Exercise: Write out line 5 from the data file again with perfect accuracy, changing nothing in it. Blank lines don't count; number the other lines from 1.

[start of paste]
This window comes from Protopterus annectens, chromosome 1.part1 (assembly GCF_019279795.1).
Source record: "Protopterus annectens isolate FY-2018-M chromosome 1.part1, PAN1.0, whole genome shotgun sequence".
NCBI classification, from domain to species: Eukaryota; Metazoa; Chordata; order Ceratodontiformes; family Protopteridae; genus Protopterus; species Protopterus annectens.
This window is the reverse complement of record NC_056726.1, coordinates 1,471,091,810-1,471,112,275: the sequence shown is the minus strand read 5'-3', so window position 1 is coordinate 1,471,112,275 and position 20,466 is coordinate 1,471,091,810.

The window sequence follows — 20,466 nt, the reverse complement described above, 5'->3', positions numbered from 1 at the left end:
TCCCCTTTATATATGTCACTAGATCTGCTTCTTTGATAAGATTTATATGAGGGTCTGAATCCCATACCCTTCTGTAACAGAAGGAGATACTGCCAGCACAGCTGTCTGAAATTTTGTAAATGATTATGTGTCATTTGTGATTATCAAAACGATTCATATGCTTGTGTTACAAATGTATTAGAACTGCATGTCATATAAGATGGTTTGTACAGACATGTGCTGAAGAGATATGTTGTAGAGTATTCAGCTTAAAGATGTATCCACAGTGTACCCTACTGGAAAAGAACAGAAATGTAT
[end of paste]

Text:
The window sequence follows — 20,466 nt, the reverse complement described above, 5'->3', positions numbered from 1 at the left end: